Story by Ann Butenas | Photography by Matt Kocourek
Pam Baker is exactly where she should be in life. Her passion, enthusiasm, success, and expertise can all be tied to one common denominator: family. No matter what she pursues in life, whether professionally or personally, it all starts from the foundation of family. The Director of Expansion & Relations with Weichert Realtors/Welch & Co., Pam understands that a home is not just a place, but that it is also a feeling. When working with clients, she endeavors to learn their story and their interests in order to guide them in the right direction for each and every transaction.
However, Pam also has an incredibly interesting story of her own, the basis of which has helped shape who she is as a person and as a professional. Pam’s father, Edward Kanemasu, was just two years old when the unthinkable happened to him. After Japan bombed Pearl Harbor on December 7, 1941, three months later President Franklin Delano Roosevelt issued Executive Order #9066. This order allowed the military to either deport or incarcerate anyone of Japanese ancestry living in the restricted areas on the West Coast of the United States.
Edward was born in Hood River, Oregon in 1940 to Japanese parents. This order would change his life and that of his family forever. His family was taken to a deportation camp in a remote area. The camps – of which there were 10 total in the U.S. – were enveloped by high fences and guard towers. Housing was barrack-style. Some families even lived in converted horse barns. A family unit consisted of just beds and one single light bulb in a 20’ x 20’ space. All shared common laundry, eating, and bathroom areas. The military only provided $0.45 per day per person for food. Sadly, the daily diet was not particularly a healthy one. This living situation was enough to completely demoralize a person. But the Kanemasu family had strong roots when it came to grit, determination, and resourcefulness. They soon obtained a sponsor who had the family relocated to Montana where they worked on many farms in a sharecropping capacity, raising the crops and sharing the profits with the landowner.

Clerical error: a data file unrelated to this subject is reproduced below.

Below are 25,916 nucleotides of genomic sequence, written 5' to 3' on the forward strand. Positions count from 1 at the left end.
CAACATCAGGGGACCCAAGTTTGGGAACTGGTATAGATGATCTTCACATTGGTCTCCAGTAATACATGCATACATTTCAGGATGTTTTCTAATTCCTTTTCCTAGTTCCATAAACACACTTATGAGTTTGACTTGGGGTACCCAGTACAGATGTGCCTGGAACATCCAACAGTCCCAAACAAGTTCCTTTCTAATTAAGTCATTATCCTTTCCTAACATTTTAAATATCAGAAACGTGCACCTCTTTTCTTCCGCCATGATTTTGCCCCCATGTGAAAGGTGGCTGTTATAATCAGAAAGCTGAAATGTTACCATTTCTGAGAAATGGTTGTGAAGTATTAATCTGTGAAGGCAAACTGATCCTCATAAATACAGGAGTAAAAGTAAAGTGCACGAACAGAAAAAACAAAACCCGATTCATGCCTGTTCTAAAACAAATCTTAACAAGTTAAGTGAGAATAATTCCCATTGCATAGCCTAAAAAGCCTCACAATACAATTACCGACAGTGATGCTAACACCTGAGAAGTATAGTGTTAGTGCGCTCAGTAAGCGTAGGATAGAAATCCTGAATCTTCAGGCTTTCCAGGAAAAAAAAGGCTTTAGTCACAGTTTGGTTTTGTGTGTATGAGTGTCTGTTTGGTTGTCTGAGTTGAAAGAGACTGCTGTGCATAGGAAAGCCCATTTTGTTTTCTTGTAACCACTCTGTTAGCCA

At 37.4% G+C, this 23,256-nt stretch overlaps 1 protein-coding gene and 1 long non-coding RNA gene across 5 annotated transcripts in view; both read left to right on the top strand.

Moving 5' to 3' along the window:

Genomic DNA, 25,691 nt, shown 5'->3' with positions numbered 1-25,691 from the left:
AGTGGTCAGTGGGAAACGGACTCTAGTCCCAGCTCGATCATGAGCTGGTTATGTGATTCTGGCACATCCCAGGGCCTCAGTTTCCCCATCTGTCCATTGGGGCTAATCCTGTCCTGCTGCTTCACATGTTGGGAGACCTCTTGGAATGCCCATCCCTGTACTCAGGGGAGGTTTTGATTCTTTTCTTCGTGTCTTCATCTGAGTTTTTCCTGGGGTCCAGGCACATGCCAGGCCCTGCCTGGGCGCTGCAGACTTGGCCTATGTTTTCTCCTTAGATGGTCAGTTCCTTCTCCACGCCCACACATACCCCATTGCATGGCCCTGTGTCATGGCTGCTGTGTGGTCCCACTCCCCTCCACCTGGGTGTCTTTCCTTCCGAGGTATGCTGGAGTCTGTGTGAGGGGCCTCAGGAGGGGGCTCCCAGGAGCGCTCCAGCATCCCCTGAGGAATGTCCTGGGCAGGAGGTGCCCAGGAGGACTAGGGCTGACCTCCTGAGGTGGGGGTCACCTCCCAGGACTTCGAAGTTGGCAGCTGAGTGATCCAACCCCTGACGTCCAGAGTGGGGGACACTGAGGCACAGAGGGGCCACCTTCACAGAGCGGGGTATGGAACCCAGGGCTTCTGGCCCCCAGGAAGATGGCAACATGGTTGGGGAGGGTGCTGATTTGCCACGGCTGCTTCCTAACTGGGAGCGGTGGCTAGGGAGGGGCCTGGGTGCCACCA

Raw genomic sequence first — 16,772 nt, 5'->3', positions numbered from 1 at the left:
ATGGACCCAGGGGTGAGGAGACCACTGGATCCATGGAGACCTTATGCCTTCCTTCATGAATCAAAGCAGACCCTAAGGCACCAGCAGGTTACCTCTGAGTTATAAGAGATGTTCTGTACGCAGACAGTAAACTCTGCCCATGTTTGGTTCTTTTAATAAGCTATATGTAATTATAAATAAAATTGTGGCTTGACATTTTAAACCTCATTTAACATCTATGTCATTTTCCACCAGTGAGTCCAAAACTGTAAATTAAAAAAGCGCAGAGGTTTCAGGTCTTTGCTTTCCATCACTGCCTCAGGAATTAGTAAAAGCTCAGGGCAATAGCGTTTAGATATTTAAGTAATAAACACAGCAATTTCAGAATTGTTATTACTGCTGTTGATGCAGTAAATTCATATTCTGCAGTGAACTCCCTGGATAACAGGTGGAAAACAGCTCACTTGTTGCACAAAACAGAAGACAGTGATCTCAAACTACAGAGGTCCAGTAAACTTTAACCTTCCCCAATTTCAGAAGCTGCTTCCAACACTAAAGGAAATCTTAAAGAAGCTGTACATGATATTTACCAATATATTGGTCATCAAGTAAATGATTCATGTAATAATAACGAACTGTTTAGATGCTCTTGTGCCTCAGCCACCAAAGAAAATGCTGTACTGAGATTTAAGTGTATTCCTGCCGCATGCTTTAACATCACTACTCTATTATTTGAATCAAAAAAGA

Edward and his siblings went to school in a small schoolhouse about a mile away from where they lived. It was not unusual for the kids and their parents to be targets of racial discrimination. Edward’s dad simply rose above and often reminded his children that if one gets an education, that can never be taken away from them.
As a result, Edward eventually earned a college degree, which was then followed by the completion of a master’s degree. He voraciously continued his graduate education at the University of Wisconsin, where he earned his PhD. His first position subsequent to that accomplishment was that of assistant professor at Kansas State University, where he remained for 20 years until transitioning to the University of Georgia to become the Department Head and then was appointed as Director of International Agriculture and Assistant Dean.
While this is a page-turning story condensed for these purposes, Edward, who has written a book about his life, proved he had ample resourcefulness and resiliency whenever stumbling blocks fell upon his path. Giving up or losing faith in himself has never been an option.
That same philosophy has trickled down to his daughter, Pam, who appreciates not only her Japanese heritage but also how her family before her met adversity with only the hope, faith, and confidence that they would overcome. Even though her father’s family lost everything, they never resorted to anger. That would only be counterproductive. Instead, they focused on what they could do. In a sense, that is how Pam operates today. Doing what she can to make things happen and result in a productive and positive outcome for the people she serves as she helps them buy and/or sell a home.
Also unique to Pam’s story is that her husband, Mark Sumada, whom she met on a flight many years ago, had a father who was in the same camp as Edward was as a child. This serendipitous meeting was fate at work. The two subsequently married and have successfully blended their life stories to create deep family connections and a business that just makes sense. Mark, an award-winning contemporary home builder and owner of Suma Design and Construction, works in partnership with Pam as they design, build, and sell some of the most beautiful homes in the metro area.
“I believe there are many Asian influences in my own home, as well as in the homes we design,” Pam noted. “We are attracting a certain sort of consumer today by virtue of how we design through our modern, simple, and uncluttered approach.”